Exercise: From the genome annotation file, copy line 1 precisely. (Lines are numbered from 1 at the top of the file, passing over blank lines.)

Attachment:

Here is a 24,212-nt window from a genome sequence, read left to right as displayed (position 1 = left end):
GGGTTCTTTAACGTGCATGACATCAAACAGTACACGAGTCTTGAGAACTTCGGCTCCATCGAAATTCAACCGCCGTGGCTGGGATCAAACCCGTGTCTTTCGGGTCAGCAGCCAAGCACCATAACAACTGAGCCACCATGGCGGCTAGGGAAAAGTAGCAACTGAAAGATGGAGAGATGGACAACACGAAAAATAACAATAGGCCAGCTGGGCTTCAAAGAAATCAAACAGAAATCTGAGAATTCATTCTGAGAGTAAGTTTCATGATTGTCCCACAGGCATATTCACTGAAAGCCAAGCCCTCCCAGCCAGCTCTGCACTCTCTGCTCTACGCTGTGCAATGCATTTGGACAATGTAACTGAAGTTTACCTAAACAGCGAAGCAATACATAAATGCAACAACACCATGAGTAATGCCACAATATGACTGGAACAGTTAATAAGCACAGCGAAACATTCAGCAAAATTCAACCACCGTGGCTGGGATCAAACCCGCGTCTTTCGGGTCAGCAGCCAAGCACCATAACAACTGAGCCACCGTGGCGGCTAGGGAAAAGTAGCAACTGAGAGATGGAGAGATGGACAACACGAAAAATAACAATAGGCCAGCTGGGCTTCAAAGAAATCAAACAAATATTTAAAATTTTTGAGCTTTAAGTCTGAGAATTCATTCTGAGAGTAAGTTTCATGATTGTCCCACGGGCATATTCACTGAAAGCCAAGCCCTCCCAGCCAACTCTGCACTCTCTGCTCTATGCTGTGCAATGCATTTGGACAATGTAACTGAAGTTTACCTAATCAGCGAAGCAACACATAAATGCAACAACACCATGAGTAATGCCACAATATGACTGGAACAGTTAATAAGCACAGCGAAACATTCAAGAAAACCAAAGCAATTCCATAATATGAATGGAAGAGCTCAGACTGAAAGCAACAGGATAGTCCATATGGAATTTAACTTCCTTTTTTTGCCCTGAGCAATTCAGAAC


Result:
Here is a 24,212-nt window from a genome sequence, read left to right as displayed (position 1 = left end):